The seven Angulo children have been kept in relative confinement all of their lives. While their New York apartment was often the limit of their physical world, movies allowed them much-needed escapism. The Wolfpack is reviewed after the jump.
There’s a fascinating story to be found within the walls of the Angulo family’s Lower Manhattan apartment. A hippy Midwestern mother who fell in love with a Peruvian man and then proceeded to have seven children with him; all tall and thin with long black hair. He wanted to create his own tribe and move to Scandinavia, where he believed his family would be safe. They never made it to Scandinavia, so Oscar kept his family in relative isolation in their apartment; believing this was the right way to protect them. Some years they weren’t allowed to venture out at all.
The children sought liberation through their collection of over five thousand films. Their apartment became their film set, and they spent many an hour recreating scenes from their favourite films such as Pulp Fiction and Nightmare on Elm Street. They transcribed entire film scripts, created movie art and carefully constructed costumes from the limited materials available to them. Home video footage of some of these performances are scattered throughout the film, which is largely composed of interviews with the family and footage of them in their apartment.
As they move into adulthood, the six brothers’ desire to explore the real world grew and they began to push the boundaries imposed by their father.
Imagination is a powerful force. It allows us to escape and it can be a powerful coping tool. Imagination and films have clearly been significant factors in keeping the Angulo children in relatively good spirits. They’re charming and extremely likable and are not at all afraid of expressing themselves on camera. It’s hard not to feel admiration for both their strength, and their quite considerable creative talents.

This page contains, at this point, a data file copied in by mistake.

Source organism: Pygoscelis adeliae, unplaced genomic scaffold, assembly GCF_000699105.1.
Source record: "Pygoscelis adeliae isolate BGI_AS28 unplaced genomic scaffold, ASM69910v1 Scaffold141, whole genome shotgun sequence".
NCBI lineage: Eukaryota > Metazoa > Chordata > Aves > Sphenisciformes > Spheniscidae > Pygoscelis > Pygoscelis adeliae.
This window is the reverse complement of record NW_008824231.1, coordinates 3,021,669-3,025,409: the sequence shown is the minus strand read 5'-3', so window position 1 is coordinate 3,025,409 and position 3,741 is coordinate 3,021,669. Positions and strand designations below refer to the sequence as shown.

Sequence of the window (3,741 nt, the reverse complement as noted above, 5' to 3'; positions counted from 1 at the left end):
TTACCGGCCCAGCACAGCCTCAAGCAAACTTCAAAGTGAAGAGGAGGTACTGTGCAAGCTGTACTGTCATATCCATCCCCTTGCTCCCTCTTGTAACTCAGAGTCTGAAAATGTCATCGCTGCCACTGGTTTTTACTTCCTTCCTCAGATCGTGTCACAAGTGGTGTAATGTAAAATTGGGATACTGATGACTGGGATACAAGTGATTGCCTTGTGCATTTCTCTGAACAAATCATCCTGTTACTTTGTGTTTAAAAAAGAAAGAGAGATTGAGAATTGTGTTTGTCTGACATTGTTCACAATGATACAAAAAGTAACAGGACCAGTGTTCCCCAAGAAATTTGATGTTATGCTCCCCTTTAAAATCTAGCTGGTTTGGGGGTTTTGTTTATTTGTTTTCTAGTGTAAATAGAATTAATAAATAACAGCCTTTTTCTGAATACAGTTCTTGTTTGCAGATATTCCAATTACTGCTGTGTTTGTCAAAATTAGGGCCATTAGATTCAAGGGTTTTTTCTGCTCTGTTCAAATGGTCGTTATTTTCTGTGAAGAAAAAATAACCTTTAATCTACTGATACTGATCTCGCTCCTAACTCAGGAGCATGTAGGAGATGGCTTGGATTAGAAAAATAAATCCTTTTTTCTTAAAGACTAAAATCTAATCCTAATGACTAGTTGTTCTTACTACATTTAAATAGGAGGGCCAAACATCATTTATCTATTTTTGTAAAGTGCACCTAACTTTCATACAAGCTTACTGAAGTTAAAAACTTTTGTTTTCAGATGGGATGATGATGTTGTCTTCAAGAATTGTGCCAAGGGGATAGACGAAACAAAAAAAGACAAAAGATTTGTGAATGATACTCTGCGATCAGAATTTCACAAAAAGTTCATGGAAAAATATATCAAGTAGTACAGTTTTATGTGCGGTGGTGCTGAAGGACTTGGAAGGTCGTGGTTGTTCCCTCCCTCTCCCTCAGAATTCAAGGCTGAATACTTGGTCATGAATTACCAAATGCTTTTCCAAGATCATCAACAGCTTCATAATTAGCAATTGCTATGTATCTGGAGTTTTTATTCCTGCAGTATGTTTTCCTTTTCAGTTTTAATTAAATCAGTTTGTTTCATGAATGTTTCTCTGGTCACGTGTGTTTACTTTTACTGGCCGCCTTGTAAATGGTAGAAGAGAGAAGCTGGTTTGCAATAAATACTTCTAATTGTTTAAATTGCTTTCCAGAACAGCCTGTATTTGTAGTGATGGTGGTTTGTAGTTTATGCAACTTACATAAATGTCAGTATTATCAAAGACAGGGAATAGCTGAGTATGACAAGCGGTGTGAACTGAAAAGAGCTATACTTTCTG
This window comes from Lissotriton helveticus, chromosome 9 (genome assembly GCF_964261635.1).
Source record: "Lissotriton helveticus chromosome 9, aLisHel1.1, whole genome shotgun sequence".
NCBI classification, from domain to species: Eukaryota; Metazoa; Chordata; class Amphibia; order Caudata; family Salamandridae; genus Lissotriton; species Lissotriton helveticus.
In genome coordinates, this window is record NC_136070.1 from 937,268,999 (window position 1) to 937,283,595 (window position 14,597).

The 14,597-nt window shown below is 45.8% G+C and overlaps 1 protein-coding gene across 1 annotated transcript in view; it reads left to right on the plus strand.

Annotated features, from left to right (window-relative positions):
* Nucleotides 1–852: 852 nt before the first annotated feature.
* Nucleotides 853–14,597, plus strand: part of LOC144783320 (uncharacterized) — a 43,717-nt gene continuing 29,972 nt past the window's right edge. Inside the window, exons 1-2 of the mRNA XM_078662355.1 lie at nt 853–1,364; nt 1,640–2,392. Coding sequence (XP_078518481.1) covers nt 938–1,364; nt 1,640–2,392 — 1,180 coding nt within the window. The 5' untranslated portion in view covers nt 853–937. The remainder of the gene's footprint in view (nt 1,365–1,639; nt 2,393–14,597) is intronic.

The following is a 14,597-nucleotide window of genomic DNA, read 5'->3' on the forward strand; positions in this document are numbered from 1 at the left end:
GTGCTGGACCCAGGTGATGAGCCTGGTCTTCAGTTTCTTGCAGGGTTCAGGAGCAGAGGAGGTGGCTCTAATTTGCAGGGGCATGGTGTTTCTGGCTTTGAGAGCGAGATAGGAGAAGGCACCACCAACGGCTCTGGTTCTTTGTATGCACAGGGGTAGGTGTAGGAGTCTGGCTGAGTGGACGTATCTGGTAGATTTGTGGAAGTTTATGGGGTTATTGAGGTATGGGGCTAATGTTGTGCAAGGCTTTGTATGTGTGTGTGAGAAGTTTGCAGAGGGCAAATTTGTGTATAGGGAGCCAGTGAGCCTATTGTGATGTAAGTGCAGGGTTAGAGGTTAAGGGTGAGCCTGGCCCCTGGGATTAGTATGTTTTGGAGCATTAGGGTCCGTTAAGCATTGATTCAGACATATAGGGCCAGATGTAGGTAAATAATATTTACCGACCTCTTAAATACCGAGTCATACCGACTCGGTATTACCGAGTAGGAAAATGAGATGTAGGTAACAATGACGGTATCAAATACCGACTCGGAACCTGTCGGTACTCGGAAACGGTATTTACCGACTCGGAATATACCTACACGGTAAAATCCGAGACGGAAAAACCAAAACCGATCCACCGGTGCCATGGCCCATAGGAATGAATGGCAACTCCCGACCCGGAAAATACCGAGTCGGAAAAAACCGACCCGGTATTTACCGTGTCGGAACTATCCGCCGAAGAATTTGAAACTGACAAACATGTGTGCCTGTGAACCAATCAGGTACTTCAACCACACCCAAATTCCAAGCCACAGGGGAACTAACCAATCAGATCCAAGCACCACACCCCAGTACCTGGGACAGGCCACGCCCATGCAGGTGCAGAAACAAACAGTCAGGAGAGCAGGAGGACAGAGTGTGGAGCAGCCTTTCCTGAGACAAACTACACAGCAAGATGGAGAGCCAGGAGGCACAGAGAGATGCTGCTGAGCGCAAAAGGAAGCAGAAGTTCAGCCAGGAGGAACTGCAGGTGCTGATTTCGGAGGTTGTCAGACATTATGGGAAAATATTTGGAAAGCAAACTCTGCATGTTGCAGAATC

It’s a real shame then that the film is quite average. The Wolfpack is the début film from director Crystal Moselle and it feels very much like a first film. The film lacks cohesion and confidence, and as it result it feels messy and unfocused. The boy’s fascinating filmmaking efforts demanded more attention, as did their father, Oscar Angulo. While Moselle does manage to get Oscar on camera a couple of times, the hard-hitting question are not asked. The film also never really addresses how Moselle discovered the family and what it took for her to be the first ever guest invited into their home for dinner.
The Wolfpack is a frustrating example of a documentary where the story of the subjects is far greater than the resulting film.
By Sam McCosh
Director: Crystal Moselle
Producers: Crystal Moselle, Hunter Gray, Alex Orlovsky, Izabella Tzenkova
Runtime: 80 minutes
Remaining SFF Screening Dates: 6:00pm, Sun 14 June (Event Cinemas George St).